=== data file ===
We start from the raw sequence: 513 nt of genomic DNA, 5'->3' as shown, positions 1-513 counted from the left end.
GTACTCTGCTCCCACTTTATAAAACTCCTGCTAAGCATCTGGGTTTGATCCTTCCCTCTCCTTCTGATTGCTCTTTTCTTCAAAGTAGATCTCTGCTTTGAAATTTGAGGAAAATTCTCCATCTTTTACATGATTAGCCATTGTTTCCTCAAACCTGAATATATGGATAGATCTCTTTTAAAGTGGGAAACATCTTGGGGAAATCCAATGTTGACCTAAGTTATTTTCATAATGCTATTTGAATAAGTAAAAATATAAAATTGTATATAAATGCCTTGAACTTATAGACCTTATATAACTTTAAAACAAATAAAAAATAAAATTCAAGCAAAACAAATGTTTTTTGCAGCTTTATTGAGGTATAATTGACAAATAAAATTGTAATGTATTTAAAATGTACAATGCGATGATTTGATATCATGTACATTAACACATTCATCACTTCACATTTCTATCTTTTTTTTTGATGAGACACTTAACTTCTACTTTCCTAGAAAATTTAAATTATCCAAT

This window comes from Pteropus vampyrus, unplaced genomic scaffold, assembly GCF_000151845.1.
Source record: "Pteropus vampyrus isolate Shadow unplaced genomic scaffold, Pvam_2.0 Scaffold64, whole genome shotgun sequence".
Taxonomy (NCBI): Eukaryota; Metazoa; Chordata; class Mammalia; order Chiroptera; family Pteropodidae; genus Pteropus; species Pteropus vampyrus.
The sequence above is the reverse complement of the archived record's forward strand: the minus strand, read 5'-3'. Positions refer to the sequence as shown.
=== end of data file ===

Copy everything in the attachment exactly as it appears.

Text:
We start from the raw sequence: 513 nt of genomic DNA, 5'->3' as shown, positions 1-513 counted from the left end.
GTACTCTGCTCCCACTTTATAAAACTCCTGCTAAGCATCTGGGTTTGATCCTTCCCTCTCCTTCTGATTGCTCTTTTCTTCAAAGTAGATCTCTGCTTTGAAATTTGAGGAAAATTCTCCATCTTTTACATGATTAGCCATTGTTTCCTCAAACCTGAATATATGGATAGATCTCTTTTAAAGTGGGAAACATCTTGGGGAAATCCAATGTTGACCTAAGTTATTTTCATAATGCTATTTGAATAAGTAAAAATATAAAATTGTATATAAATGCCTTGAACTTATAGACCTTATATAACTTTAAAACAAATAAAAAATAAAATTCAAGCAAAACAAATGTTTTTTGCAGCTTTATTGAGGTATAATTGACAAATAAAATTGTAATGTATTTAAAATGTACAATGCGATGATTTGATATCATGTACATTAACACATTCATCACTTCACATTTCTATCTTTTTTTTTGATGAGACACTTAACTTCTACTTTCCTAGAAAATTTAAATTATCCAAT

This window comes from Pteropus vampyrus, unplaced genomic scaffold, assembly GCF_000151845.1.
Source record: "Pteropus vampyrus isolate Shadow unplaced genomic scaffold, Pvam_2.0 Scaffold64, whole genome shotgun sequence".
Taxonomy (NCBI): Eukaryota; Metazoa; Chordata; class Mammalia; order Chiroptera; family Pteropodidae; genus Pteropus; species Pteropus vampyrus.
The sequence above is the reverse complement of the archived record's forward strand: the minus strand, read 5'-3'. Positions refer to the sequence as shown.